What kind of outlook is that, and can we blame him for having this outlook? Of course not!

A system that has us think the best solution is incarceration is staggering. In addition, a system that underpins our own thinking as individuals, that being incarcerated is somewhat acceptable and it is what it is, kind of thing. It’s no place you would want anyone. His mental health had declined since my first visit with him. Not only that, if an individual thinks their future is only ever going to be incarceration, we have bigger issues then we think, and there needs to be a better response then what there is in the current climate.

Incarceration is not the solution

I was looking at time in prison, between two to five years. In this time, I completed a law degree, work experience with the Queensland Law Society, worked for a Commonwealth department, including a boutique law firm among other organisations. In part it was because of my mother and grandmother, my Elders. Our Elders play a huge role in our lives, even when they have passed away.


I think of Ryan, as his behaviour is (apparently) “unbearable”. All I know is from first-hand experience, incarceration is not the solution to respond to youth crime. Otherwise, it amplifies the thinking of that individual or group the only way through life, is a life of crime. We must do better for those, who may not know better.

We need to really look outside the box and do it for our Elders. Our Elders do not want to see our youth languish in detention, they want them to thrive and have a positive and healthy future. For Ryan, (who is well over half my junior), his future looks grim, and he said this week he has nothing on the outside to look forward to, no family, no friends. This is the legacy we will leave our next generation if we think incarceration is the solution.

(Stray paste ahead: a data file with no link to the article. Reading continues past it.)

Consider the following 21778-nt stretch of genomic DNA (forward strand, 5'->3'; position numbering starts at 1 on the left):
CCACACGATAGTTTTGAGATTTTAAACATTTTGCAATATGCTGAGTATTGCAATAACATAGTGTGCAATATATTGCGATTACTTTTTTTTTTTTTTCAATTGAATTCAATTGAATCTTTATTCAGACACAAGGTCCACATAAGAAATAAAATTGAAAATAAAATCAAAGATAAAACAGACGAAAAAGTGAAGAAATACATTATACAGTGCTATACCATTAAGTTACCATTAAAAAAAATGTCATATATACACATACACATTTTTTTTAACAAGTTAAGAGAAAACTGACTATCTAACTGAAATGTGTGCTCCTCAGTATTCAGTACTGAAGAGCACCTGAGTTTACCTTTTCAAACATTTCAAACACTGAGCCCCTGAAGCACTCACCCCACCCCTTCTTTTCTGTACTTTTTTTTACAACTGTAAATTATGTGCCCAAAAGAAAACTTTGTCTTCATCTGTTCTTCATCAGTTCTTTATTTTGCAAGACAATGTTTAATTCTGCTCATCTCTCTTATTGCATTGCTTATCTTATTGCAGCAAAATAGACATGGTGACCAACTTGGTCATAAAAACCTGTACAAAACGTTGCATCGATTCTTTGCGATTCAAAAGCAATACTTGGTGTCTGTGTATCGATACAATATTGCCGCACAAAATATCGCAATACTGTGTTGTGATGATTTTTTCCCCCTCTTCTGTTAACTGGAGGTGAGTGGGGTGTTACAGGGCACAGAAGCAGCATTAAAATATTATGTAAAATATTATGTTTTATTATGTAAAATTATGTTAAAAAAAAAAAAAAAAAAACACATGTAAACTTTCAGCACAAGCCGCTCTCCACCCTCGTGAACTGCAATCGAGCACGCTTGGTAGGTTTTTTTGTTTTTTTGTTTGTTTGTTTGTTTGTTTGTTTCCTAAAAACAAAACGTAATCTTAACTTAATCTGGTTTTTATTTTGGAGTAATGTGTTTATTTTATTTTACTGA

It takes a village

Having the privileges I have now has taken a lot and the many people in the profession who have welcomed and included me. It has taken a lot of people to get to where I am today, and required a lot of work, coordination, and being on the same page of understanding, learning, and empathy.

The legal profession, I can comfortably say, is mine as anyone else who is in the profession. It has taken a lot for me to shift my own thinking, in contrast to Ryan, his disadvantage has not and will not in the immediate future (at least) shift to a positive outlook because of a system that has unfortunately failed him.

I know we can do it ‘For our Elders’.  At least for those Elders we had the privilege to celebrate NAIDOC with this year. You know the quiet ones who just get on with it like Aunty Margaret Hornagold and Uncle Terry Stedman. These Elders inspire us in the profession and at QLS, and they are worth more than just a mention. They hardly look for praise, but I will for this special theme this year. Happy NAIDOC!  

Josh Apanui is a Policy Officer at Queensland Law Society.